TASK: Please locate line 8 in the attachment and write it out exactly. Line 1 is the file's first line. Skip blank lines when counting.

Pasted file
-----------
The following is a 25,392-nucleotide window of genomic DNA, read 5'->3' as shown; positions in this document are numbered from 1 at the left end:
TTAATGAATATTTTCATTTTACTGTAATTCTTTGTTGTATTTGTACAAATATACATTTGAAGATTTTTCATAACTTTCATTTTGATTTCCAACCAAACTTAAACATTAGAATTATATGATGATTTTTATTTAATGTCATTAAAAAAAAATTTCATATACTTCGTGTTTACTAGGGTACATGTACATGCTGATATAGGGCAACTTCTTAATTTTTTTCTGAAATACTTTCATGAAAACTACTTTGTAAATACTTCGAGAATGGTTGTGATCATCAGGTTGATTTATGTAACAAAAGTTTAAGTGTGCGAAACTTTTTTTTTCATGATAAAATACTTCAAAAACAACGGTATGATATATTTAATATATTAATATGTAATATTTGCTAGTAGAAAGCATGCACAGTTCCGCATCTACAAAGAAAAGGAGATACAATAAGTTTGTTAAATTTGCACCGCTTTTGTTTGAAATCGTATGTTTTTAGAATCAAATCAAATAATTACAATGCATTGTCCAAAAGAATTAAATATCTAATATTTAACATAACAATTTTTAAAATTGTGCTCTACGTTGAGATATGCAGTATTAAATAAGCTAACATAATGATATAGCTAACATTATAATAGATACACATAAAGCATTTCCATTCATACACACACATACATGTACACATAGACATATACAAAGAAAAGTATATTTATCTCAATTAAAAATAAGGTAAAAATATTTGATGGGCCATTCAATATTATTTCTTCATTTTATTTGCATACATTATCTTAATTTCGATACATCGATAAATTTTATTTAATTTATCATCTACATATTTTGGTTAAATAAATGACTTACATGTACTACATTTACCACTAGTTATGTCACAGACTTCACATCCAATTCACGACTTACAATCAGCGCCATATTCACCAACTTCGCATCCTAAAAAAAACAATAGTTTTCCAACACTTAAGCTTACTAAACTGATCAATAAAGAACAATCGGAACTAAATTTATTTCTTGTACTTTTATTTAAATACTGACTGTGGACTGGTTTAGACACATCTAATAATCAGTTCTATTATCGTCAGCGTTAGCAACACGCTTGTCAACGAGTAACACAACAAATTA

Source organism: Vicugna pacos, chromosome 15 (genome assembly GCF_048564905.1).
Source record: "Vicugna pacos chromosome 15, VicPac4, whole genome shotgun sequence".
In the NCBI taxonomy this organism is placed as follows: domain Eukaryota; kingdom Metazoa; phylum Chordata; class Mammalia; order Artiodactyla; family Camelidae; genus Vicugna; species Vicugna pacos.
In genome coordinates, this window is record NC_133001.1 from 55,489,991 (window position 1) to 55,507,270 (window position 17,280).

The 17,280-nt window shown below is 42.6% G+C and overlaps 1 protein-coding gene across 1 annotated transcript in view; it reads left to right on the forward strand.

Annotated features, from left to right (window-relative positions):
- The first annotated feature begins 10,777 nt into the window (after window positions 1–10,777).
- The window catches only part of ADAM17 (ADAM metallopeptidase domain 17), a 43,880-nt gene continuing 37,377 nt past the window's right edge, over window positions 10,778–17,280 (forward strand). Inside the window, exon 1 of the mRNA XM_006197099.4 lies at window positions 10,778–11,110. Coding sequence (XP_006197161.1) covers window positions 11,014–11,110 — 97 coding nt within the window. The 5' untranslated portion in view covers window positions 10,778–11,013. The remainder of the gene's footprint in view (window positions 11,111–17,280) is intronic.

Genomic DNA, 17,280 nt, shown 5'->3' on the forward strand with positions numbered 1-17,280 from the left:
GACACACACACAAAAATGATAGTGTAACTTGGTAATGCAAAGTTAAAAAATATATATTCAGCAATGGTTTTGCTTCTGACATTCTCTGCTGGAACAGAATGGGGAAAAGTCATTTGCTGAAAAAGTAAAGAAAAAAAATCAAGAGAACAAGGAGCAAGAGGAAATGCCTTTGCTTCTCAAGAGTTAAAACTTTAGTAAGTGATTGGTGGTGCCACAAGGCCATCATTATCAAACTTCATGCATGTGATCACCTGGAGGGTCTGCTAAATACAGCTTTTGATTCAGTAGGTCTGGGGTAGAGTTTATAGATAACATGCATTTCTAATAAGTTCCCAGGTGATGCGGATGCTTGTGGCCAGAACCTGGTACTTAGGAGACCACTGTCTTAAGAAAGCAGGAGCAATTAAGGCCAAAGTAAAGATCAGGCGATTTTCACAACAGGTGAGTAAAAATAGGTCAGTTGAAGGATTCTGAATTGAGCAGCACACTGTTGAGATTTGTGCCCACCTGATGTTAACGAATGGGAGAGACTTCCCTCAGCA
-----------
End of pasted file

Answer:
Annotated features, from left to right (window-relative positions):